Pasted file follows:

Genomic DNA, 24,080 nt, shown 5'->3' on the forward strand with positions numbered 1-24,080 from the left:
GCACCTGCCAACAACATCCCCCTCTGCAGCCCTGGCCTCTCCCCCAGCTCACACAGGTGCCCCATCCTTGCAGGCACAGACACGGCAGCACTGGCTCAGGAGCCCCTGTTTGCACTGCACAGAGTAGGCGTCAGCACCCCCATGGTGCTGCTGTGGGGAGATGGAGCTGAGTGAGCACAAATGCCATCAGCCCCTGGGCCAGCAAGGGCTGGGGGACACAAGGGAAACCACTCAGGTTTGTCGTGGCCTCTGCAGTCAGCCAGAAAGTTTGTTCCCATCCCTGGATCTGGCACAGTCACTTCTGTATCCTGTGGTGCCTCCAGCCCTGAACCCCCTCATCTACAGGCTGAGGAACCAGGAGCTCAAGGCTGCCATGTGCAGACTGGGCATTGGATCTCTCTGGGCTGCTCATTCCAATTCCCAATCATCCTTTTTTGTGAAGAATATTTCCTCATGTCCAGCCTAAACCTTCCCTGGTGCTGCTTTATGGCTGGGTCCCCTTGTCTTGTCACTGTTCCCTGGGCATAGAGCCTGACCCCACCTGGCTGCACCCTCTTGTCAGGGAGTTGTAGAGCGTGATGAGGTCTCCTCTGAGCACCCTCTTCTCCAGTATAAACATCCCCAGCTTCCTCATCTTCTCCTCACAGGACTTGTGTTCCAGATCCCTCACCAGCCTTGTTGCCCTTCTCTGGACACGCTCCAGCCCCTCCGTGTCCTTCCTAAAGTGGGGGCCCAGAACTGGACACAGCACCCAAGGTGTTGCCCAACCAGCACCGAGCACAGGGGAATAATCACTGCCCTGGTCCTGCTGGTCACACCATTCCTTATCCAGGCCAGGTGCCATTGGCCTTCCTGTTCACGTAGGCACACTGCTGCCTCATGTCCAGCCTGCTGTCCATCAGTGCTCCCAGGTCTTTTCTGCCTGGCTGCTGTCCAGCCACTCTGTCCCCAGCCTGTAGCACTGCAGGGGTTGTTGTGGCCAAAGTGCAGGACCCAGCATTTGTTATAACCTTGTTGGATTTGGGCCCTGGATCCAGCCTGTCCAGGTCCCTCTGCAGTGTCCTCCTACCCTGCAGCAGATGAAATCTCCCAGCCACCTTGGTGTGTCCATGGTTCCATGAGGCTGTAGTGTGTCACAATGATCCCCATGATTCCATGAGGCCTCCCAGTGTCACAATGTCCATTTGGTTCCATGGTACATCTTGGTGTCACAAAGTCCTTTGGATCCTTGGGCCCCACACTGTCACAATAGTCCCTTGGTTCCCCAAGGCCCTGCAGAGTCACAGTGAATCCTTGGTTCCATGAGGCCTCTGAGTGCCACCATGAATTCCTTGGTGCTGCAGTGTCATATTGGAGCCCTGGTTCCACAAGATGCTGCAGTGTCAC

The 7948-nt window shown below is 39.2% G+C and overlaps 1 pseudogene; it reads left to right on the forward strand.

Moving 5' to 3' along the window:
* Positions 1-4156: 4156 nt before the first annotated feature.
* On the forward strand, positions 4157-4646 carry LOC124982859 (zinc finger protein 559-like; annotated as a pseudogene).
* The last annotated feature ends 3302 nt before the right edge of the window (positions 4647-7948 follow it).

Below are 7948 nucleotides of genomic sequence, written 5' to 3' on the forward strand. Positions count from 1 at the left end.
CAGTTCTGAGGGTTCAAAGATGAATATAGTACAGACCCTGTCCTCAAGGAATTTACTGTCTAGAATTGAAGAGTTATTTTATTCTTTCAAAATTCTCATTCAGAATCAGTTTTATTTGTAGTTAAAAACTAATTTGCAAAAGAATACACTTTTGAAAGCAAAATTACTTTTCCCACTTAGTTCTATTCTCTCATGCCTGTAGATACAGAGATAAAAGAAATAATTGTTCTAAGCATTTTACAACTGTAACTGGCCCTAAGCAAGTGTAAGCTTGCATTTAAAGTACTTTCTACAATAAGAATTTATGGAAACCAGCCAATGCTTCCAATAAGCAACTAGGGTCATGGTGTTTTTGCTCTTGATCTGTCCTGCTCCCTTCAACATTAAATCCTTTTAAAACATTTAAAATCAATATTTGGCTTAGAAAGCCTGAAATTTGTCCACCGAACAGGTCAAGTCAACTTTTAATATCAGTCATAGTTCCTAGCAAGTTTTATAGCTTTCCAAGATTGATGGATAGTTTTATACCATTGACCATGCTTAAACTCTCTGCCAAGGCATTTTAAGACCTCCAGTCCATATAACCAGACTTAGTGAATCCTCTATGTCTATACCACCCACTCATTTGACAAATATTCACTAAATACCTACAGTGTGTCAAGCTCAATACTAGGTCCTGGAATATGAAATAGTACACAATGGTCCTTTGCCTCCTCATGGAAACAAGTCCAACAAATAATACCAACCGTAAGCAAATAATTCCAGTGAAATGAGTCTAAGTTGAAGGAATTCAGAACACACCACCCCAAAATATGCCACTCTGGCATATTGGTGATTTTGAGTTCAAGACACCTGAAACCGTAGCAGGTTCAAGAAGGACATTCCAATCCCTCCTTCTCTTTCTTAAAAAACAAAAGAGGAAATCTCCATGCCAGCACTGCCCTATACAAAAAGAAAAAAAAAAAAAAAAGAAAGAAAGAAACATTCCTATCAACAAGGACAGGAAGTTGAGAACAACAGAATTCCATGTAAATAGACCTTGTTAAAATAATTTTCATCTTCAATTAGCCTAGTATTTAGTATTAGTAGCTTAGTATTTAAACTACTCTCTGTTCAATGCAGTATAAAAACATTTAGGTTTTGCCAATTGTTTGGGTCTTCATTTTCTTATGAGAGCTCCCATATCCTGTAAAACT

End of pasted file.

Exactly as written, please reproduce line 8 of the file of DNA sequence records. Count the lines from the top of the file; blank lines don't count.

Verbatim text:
Below are 7948 nucleotides of genomic sequence, written 5' to 3' on the forward strand. Positions count from 1 at the left end.